Self-Perpetuating Doom

By Dom Nozzi

A superb, must-read article describing the grim, isolating future that a great many older Americans face appeared in the fall of 2018. The article noted that the suburban lifestyle will greatly diminish the ability for most seniors in the US to be able to make trips from their homes. They will, in effect, be trapped in their homes as they will be unable to visit friends, shop for food or other household needs, visit a doctor, or visit parks and cultural events.

Self-driving cars won’t be a remedy for a long time, if ever.

I have made many of the points in this article repeatedly over the years.

It is important to catch the point in the article that town planners do NOT have the ability to rectify this important crisis, as US planners have almost no power to implement effective tools. This is largely because most Americans are NIMBYs who fight aggressively to allow no change to their suburban lifestyle. In other words, planners are met with violent, raging opposition from citizens when tactics to escape this grim future are proposed. There is, for example, extreme opposition to more compact, dense development. More narrow, slower-speed street design. Retrofitting bicycling and walking paths. And mixing homes with offices and retail.

This is ultimately quite tragic, as many will regret their diminished lack of future travel independence.

As I have noted a number of times, I’m convinced that only a severe economic, environmental, climate or resource downturn will give us the kick in the ass we need to change. Unfortunately, it has also been said by someone else that throughout history, whenever a society had to choose between extinction (maintaining its lifestyle) or sustainability (thru making substantial changes in lifestyle), the society in question has ALWAYS chosen extinction.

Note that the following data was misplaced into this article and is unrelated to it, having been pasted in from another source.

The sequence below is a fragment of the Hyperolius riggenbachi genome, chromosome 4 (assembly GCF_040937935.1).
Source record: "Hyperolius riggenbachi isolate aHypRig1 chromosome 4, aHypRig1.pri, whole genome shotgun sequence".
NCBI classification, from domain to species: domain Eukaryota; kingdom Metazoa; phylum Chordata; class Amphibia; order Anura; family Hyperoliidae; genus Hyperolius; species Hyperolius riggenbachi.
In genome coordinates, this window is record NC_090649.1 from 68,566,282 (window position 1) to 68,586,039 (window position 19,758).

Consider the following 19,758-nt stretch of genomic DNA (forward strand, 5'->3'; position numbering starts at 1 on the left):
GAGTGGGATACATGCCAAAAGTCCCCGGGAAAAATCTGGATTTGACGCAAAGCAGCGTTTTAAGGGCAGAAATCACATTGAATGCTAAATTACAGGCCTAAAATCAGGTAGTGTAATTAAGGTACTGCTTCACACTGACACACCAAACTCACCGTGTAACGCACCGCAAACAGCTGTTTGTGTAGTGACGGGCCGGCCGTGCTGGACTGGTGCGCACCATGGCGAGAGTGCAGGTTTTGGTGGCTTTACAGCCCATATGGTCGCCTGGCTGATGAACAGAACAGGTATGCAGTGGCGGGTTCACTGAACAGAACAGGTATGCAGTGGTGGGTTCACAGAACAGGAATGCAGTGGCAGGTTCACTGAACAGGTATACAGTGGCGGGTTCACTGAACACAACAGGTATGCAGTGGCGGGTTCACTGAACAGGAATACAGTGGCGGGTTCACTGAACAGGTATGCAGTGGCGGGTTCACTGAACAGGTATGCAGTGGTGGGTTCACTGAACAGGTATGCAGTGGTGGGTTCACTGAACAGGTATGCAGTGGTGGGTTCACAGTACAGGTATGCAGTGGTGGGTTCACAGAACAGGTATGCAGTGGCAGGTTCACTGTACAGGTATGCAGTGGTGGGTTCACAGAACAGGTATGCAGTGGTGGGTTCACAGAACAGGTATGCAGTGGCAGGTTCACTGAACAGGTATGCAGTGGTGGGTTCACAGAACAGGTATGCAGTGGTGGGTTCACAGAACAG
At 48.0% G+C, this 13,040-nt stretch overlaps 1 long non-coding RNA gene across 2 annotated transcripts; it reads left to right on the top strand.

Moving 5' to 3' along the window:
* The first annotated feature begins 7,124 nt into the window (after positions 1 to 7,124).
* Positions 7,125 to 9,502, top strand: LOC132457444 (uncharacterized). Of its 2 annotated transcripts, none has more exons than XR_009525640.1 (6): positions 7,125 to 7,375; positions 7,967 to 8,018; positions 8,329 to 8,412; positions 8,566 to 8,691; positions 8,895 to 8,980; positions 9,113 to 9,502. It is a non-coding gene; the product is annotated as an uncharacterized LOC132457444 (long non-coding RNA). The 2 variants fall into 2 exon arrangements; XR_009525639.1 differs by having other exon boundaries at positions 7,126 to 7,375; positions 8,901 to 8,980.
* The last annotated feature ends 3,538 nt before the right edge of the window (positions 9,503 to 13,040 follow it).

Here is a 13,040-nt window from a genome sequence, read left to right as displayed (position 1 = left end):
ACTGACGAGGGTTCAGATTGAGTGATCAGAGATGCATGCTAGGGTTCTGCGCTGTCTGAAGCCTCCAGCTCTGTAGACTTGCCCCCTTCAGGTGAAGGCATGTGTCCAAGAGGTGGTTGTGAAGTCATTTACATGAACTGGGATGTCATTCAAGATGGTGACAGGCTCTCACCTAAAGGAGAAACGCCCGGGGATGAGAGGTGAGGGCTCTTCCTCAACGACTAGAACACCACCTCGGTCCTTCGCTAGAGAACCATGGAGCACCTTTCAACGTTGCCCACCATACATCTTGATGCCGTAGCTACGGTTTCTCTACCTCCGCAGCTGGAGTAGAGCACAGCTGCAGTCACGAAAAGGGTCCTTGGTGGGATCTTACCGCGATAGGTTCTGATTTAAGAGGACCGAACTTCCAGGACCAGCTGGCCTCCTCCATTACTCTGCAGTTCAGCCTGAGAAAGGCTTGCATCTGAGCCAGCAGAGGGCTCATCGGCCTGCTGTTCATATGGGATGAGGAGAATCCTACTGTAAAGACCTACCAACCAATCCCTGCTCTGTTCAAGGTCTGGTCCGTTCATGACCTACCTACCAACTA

What makes the extinction of the American way of life so likely is that unlike past societies, ours is uniquely locked into a self-perpetuating car-centric suburban land use pattern at the local level and the military-industrial complex at the federal level.

A recipe for essential reforms at the local level, once a severe kick in the pants emerges, includes…

Removal of required car parking requirements.

Elimination of conventional zoning-based codes with transect-based and form-based codes.

The use of more human-scaled dimensions for streets, intersections and building setbacks.

Putting many roads and intersections on diets (ie, removing excessive road lanes).

Replacing surface parking with buildings.

Replacing free parking and free roads with priced parking and priced roads

Unbundling the price of parking from the price of housing.

Requiring that employers offer employees parking cash-out.

Shifting to a land value tax (https://en.wikipedia.org/wiki/Land_value_tax).

Adopting low design speed street geometries and ending the forgiving street design paradigm.

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Filed under Bicycling, Economics, Energy, Peak Oil, Politics, Road Diet, Sprawl, Suburbia, Transportation, Urban Design, Walking

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